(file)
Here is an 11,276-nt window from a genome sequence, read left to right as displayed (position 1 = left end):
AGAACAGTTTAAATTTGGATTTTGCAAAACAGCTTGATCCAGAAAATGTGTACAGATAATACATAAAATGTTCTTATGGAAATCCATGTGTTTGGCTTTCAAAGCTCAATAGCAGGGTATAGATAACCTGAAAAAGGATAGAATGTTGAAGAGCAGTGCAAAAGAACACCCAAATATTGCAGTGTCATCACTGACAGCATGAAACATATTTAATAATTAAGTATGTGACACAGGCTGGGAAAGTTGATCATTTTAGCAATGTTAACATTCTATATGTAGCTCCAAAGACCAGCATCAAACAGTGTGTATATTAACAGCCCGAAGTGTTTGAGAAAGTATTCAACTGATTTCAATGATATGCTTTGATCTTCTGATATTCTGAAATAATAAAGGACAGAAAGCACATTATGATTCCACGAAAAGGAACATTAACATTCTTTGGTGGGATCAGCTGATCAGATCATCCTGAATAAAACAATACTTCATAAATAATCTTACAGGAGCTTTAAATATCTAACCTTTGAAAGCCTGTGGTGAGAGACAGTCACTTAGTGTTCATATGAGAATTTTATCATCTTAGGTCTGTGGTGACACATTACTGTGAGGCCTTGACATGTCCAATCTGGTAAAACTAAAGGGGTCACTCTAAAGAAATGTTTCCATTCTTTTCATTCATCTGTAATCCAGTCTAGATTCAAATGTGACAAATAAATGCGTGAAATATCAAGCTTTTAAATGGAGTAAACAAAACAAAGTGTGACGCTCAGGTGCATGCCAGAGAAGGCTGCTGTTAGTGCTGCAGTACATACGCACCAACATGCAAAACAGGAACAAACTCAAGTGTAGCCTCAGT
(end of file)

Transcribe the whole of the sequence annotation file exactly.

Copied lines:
Here is an 11,276-nt window from a genome sequence, read left to right as displayed (position 1 = left end):
AGAACAGTTTAAATTTGGATTTTGCAAAACAGCTTGATCCAGAAAATGTGTACAGATAATACATAAAATGTTCTTATGGAAATCCATGTGTTTGGCTTTCAAAGCTCAATAGCAGGGTATAGATAACCTGAAAAAGGATAGAATGTTGAAGAGCAGTGCAAAAGAACACCCAAATATTGCAGTGTCATCACTGACAGCATGAAACATATTTAATAATTAAGTATGTGACACAGGCTGGGAAAGTTGATCATTTTAGCAATGTTAACATTCTATATGTAGCTCCAAAGACCAGCATCAAACAGTGTGTATATTAACAGCCCGAAGTGTTTGAGAAAGTATTCAACTGATTTCAATGATATGCTTTGATCTTCTGATATTCTGAAATAATAAAGGACAGAAAGCACATTATGATTCCACGAAAAGGAACATTAACATTCTTTGGTGGGATCAGCTGATCAGATCATCCTGAATAAAACAATACTTCATAAATAATCTTACAGGAGCTTTAAATATCTAACCTTTGAAAGCCTGTGGTGAGAGACAGTCACTTAGTGTTCATATGAGAATTTTATCATCTTAGGTCTGTGGTGACACATTACTGTGAGGCCTTGACATGTCCAATCTGGTAAAACTAAAGGGGTCACTCTAAAGAAATGTTTCCATTCTTTTCATTCATCTGTAATCCAGTCTAGATTCAAATGTGACAAATAAATGCGTGAAATATCAAGCTTTTAAATGGAGTAAACAAAACAAAGTGTGACGCTCAGGTGCATGCCAGAGAAGGCTGCTGTTAGTGCTGCAGTACATACGCACCAACATGCAAAACAGGAACAAACTCAAGTGTAGCCTCAGT